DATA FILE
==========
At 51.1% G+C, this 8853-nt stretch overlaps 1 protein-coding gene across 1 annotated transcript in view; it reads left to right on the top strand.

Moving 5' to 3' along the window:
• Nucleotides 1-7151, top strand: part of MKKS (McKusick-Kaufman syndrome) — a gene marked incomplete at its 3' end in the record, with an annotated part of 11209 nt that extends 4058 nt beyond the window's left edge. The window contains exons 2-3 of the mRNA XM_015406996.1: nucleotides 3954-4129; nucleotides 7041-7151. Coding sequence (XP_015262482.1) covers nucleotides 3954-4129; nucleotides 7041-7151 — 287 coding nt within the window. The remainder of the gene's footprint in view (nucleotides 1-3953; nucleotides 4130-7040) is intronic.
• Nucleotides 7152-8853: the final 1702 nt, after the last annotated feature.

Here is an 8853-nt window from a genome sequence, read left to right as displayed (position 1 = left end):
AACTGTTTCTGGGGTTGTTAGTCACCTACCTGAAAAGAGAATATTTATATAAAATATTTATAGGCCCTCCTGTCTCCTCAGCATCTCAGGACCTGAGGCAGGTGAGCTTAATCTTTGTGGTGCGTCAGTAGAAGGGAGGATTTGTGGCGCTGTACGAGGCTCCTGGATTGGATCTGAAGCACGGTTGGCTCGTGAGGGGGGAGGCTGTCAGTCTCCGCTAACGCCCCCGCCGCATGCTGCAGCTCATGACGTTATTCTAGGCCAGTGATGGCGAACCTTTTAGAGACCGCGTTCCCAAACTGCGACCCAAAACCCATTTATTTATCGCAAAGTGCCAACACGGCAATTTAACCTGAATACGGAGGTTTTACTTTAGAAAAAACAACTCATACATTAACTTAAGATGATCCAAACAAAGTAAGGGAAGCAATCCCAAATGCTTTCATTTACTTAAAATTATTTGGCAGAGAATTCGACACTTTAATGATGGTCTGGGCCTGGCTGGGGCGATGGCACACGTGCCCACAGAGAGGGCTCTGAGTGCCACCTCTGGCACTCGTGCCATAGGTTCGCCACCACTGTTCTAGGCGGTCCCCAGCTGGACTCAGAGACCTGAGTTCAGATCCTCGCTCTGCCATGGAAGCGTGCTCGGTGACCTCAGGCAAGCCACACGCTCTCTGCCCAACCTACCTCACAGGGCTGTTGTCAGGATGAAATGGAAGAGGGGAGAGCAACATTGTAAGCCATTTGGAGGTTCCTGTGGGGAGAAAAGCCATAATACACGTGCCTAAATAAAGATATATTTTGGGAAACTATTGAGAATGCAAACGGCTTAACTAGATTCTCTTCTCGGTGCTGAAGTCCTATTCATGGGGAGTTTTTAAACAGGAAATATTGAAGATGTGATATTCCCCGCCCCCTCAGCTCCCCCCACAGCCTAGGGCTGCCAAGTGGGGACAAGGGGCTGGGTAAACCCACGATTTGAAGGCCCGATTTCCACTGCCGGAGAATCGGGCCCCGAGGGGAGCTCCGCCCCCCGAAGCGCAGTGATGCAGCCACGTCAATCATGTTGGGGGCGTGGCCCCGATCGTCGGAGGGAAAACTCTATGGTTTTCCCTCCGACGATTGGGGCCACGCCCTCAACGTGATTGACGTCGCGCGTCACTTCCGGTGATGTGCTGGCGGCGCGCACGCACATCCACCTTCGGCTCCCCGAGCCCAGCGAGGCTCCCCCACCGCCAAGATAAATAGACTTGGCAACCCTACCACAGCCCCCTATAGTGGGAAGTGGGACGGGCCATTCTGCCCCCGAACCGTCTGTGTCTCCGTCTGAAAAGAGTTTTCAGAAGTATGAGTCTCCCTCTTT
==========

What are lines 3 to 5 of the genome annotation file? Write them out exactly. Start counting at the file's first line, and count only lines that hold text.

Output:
• Nucleotides 1-7151, top strand: part of MKKS (McKusick-Kaufman syndrome) — a gene marked incomplete at its 3' end in the record, with an annotated part of 11209 nt that extends 4058 nt beyond the window's left edge. The window contains exons 2-3 of the mRNA XM_015406996.1: nucleotides 3954-4129; nucleotides 7041-7151. Coding sequence (XP_015262482.1) covers nucleotides 3954-4129; nucleotides 7041-7151 — 287 coding nt within the window. The remainder of the gene's footprint in view (nucleotides 1-3953; nucleotides 4130-7040) is intronic.
• Nucleotides 7152-8853: the final 1702 nt, after the last annotated feature.

Here is an 8853-nt window from a genome sequence, read left to right as displayed (position 1 = left end):